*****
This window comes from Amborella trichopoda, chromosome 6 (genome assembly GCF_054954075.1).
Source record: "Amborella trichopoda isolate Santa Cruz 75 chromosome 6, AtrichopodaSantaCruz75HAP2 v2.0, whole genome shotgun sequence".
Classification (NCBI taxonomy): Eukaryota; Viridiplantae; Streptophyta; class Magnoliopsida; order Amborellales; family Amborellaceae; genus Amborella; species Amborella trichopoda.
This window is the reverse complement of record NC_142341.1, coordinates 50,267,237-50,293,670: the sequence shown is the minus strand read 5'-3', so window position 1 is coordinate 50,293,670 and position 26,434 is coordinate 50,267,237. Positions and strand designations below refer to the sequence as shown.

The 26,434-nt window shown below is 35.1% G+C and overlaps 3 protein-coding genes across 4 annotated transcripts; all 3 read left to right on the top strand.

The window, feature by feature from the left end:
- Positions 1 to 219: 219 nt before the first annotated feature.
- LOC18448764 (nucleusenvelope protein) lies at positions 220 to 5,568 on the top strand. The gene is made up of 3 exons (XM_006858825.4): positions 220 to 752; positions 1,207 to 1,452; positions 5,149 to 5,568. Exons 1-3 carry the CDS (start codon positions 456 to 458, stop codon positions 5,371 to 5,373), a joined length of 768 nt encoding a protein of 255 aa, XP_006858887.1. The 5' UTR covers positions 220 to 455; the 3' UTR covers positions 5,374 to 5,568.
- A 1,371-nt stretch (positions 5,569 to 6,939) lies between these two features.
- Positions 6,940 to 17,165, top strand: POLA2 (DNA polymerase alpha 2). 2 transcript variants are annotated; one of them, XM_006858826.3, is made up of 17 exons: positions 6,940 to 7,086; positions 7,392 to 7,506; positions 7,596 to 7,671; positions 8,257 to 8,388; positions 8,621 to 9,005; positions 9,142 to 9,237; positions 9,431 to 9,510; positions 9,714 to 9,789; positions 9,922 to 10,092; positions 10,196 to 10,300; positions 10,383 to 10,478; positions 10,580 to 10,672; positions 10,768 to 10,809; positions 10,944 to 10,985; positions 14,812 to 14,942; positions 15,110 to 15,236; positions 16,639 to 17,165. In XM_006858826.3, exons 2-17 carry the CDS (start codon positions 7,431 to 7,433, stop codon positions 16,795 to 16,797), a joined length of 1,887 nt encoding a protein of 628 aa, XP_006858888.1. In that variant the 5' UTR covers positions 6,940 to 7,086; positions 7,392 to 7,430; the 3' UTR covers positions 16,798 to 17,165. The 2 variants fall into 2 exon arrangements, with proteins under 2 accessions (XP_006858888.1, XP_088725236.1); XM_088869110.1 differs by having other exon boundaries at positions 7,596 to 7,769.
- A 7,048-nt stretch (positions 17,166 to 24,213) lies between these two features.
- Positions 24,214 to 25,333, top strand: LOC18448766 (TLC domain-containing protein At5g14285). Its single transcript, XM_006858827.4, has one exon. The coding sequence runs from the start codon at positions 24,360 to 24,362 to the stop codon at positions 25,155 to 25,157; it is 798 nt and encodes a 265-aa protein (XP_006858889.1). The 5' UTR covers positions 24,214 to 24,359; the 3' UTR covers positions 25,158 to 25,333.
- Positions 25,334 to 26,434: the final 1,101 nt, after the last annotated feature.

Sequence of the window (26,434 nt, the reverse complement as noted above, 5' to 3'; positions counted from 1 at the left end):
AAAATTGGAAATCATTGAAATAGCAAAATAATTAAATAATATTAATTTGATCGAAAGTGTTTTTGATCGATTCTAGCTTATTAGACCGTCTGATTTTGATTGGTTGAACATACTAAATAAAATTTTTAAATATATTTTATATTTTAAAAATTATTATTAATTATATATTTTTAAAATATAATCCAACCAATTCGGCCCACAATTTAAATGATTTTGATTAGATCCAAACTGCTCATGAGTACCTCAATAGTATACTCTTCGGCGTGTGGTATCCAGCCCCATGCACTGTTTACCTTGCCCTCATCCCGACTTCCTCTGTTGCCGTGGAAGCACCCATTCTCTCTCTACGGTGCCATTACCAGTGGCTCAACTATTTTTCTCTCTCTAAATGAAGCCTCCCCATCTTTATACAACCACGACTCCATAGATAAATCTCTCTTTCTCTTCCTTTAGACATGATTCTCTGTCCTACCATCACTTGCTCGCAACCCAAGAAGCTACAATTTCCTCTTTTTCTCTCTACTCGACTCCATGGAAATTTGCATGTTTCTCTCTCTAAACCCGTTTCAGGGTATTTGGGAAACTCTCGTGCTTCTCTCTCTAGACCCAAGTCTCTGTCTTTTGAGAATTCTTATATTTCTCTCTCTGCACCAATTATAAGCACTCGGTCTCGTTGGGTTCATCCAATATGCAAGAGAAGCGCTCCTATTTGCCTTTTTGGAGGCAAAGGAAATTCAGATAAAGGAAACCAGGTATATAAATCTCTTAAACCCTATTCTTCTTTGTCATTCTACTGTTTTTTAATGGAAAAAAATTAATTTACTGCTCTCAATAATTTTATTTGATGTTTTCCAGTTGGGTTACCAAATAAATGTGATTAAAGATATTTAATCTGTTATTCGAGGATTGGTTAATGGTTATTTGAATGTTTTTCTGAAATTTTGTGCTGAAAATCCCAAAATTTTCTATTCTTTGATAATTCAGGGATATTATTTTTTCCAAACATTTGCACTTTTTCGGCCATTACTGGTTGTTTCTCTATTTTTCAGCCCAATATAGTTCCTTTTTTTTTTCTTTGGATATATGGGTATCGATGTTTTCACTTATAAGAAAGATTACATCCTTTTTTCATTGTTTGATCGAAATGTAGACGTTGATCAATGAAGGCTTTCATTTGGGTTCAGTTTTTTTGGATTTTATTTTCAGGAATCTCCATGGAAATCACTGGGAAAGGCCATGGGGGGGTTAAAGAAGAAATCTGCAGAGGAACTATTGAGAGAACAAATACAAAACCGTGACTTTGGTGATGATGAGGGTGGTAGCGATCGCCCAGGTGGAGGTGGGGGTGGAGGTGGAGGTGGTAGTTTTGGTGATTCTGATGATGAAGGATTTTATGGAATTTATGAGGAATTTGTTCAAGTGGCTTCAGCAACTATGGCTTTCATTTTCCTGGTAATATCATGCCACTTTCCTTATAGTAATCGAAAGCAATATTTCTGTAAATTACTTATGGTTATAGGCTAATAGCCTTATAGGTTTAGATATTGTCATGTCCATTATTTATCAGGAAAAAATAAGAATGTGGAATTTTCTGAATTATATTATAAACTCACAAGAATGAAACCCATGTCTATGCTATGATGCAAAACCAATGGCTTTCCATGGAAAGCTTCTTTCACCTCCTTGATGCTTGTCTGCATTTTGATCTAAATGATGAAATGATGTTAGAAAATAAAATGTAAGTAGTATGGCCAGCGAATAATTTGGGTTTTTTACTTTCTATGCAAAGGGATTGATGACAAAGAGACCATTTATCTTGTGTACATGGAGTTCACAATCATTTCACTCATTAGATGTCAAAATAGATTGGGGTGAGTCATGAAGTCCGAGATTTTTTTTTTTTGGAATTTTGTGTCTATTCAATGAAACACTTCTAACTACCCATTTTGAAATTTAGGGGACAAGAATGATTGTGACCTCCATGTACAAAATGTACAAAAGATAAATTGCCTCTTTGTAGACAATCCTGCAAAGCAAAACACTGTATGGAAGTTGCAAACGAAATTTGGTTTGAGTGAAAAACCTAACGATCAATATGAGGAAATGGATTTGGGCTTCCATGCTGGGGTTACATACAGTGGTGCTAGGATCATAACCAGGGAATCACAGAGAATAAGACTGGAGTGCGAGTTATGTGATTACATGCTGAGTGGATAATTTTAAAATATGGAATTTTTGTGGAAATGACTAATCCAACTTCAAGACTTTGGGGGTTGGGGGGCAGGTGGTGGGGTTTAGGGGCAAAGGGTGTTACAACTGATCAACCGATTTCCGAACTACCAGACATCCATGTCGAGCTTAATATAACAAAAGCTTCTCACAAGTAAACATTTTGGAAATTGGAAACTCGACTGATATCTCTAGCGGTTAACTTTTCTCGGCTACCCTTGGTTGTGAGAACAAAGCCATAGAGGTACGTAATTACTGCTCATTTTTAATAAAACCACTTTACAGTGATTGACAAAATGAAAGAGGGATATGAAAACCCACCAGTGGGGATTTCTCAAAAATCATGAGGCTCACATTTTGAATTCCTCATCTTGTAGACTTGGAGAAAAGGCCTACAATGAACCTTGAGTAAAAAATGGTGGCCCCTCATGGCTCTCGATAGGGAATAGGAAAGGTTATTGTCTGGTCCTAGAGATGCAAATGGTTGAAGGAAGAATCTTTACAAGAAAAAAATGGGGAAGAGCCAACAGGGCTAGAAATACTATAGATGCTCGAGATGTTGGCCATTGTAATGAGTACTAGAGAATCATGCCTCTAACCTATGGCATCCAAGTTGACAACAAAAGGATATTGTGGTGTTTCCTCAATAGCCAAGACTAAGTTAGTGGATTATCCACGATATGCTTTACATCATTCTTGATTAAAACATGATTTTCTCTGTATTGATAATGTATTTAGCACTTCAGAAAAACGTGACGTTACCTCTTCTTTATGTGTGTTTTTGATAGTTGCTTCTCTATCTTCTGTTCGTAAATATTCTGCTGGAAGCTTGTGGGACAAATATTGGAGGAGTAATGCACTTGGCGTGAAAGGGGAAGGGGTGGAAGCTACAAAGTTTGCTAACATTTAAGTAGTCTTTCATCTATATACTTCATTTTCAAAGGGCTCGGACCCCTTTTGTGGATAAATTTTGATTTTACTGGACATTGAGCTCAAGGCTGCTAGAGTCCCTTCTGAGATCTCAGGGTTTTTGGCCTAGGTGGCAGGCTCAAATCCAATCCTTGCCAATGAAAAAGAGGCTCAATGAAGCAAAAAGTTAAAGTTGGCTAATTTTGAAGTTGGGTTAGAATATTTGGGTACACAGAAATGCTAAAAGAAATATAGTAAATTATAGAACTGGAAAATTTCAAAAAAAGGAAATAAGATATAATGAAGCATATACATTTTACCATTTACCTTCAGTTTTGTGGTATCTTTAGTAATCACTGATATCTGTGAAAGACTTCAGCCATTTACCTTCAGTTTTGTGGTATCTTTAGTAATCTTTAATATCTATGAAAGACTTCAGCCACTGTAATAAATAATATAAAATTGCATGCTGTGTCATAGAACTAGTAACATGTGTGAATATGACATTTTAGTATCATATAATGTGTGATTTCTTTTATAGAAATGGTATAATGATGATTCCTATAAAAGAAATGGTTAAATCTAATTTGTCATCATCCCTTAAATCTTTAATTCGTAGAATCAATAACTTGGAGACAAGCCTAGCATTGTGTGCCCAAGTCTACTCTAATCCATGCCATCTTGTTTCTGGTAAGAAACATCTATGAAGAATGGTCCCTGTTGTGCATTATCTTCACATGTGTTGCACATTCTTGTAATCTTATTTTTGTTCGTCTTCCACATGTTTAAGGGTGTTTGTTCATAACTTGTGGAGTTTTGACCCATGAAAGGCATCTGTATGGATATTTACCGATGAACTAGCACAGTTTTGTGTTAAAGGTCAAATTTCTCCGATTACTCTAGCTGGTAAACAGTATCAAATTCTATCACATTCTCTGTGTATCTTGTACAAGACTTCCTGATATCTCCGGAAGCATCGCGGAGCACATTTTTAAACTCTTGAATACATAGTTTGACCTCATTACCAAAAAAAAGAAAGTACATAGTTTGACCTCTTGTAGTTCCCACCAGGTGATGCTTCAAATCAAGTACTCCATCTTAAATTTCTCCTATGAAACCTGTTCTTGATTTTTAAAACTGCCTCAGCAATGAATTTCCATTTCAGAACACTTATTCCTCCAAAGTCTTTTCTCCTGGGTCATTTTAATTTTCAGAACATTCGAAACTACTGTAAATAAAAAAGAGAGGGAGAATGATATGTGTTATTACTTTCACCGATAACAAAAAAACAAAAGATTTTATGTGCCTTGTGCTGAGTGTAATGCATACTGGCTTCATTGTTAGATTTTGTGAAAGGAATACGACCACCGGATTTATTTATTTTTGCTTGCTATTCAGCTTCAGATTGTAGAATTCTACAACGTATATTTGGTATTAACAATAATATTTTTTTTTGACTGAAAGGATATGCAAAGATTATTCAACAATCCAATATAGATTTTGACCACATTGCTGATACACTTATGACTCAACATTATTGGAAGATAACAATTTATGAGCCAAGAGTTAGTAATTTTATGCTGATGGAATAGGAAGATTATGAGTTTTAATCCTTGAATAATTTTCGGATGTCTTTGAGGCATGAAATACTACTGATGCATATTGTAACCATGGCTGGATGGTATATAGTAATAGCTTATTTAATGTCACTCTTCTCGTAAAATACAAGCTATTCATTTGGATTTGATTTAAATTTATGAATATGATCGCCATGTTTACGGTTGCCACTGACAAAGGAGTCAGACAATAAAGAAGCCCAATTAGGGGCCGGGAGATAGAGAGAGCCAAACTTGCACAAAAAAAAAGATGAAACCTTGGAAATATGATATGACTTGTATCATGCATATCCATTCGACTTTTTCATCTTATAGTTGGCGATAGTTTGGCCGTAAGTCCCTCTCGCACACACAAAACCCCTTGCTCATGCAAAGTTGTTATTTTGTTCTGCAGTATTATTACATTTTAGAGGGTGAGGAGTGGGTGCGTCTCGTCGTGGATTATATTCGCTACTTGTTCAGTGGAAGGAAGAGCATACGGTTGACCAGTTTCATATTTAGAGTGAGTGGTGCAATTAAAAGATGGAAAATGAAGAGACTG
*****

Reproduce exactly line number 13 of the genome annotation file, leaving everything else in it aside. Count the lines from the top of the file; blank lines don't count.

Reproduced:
- Positions 25,334 to 26,434: the final 1,101 nt, after the last annotated feature.